But a purist definition is given above.

Almass-

Thank you for the clear distinction between each type.

What is the reference for these definitions? Is it from your personal experience, or from research? I am curious.

Also I would like to add, that the Rakayek as I know them are made using phylo dough not yeast dough like all the rest of them. Is that your understanding as well?

Elie

E. Nassar
Houston, TX

My Blog
contact: enassar(AT)gmail(DOT)com

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Thank you for the clear distinction between each type.

What is the reference for these definitions? Is it from your personal experience, or from research? I am curious.

I suppose it is personal experience cross checked with available data.
Also I would like to add, that the Rakayek as I know them are made using phylo dough not yeast dough like all the rest of them. Is that your understanding as well?

Yes and No.

Nowadays Rakayek are made with ready made Phyllo pastry. However if my memory serves me right, Rakayek were a derivative of Baklawa pastry which in fact is Phyllo but with Samneh instead of oil (fat is only needed in minute quantity to enable long strand gluten formation). The origin of Baklawa is Assyrian 8th century B.C. and reclaimed by Turkey. But the term Phyllo which in fact means "leaf" in Greek simply complicates matters even more. But the historical fact is that Baklawa is of Assyrian origin.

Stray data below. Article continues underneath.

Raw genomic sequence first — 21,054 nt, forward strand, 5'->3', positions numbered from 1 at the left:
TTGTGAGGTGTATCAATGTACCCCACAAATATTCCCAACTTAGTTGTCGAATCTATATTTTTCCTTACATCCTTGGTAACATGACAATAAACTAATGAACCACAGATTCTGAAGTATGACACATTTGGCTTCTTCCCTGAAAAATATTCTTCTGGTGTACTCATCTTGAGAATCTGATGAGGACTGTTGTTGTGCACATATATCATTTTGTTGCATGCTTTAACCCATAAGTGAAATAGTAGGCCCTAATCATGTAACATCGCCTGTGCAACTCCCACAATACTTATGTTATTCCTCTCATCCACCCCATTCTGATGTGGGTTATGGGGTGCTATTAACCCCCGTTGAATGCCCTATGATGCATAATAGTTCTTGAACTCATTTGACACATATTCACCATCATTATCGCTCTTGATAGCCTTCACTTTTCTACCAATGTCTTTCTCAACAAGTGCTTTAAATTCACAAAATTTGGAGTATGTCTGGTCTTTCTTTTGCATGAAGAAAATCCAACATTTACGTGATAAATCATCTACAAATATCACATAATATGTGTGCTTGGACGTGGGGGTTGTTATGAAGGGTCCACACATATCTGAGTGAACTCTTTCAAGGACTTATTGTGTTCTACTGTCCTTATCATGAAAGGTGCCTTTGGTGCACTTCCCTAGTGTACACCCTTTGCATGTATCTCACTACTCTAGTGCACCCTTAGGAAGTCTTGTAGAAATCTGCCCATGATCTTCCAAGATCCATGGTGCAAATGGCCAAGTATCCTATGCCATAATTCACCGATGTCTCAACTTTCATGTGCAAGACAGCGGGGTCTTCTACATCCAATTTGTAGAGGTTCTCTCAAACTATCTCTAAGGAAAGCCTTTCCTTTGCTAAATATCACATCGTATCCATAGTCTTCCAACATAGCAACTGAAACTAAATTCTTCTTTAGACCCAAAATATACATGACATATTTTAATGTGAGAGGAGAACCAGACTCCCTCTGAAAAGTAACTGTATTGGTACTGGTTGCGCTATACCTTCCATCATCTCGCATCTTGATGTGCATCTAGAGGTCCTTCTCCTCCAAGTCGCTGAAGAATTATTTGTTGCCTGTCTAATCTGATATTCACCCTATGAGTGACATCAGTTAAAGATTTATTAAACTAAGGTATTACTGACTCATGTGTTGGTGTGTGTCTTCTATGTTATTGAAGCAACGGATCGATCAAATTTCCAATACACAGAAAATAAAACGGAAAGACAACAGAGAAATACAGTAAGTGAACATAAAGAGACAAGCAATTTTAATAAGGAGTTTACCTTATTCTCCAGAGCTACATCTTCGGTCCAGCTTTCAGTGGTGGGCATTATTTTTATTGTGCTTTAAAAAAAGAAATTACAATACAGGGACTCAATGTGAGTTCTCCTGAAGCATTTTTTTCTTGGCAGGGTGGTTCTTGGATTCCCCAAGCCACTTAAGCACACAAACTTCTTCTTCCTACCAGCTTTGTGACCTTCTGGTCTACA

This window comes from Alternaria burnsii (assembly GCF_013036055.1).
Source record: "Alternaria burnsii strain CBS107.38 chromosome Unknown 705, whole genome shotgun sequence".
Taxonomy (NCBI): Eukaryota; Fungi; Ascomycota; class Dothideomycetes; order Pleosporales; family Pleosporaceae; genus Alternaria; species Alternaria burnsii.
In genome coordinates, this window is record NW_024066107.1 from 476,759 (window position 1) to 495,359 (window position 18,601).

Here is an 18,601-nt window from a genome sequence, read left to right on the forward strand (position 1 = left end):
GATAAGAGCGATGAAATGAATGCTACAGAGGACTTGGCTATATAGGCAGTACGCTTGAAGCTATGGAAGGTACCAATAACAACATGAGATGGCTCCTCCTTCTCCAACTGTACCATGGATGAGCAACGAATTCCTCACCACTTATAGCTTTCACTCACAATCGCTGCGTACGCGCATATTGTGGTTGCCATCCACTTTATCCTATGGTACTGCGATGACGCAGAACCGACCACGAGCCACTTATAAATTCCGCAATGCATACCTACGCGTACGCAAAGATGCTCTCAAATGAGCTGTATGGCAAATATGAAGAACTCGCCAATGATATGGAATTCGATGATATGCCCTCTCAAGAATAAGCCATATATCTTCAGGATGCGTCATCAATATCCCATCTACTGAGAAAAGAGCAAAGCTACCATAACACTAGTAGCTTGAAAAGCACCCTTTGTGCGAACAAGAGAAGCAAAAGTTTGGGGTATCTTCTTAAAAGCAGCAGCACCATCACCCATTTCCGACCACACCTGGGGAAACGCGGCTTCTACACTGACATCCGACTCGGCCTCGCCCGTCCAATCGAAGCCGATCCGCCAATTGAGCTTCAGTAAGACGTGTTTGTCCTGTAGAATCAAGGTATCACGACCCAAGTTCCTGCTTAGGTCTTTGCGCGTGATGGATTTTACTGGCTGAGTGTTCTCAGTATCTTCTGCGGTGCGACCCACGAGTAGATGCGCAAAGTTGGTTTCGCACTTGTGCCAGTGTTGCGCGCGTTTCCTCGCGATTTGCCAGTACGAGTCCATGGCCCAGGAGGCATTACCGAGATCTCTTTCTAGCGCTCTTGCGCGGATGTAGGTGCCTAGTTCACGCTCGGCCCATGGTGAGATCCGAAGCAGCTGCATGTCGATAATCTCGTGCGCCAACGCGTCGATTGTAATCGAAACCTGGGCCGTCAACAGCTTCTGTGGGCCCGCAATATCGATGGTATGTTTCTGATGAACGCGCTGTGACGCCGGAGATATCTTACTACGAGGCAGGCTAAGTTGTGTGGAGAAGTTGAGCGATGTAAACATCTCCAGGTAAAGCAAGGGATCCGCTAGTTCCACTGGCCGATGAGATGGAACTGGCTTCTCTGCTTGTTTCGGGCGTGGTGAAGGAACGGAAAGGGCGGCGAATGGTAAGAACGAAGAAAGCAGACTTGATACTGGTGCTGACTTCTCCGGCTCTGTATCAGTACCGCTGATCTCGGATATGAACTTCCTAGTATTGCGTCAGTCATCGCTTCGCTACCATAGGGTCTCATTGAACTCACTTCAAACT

Today the masters of Baklawa are in Lebanon and have just been outwitted in the last few years by Syria who has produced the lightest and more savoury version to date made available in the smallest size you can imagine.

We are talking 40mm x 12mm.

It is interesting to note that Sfiha made of the same Baklawa/Phyllo pastry is different from the ordinary dough Sfiha (yeast) and hence refered to as either Sfiha Baalbakieh or Sfiha Hamaouieh basking in Samneh which of course is different from Sfiha Traboulsieh which again is different from the Egyptian variety which is not even worth mentioning to come thinking of it.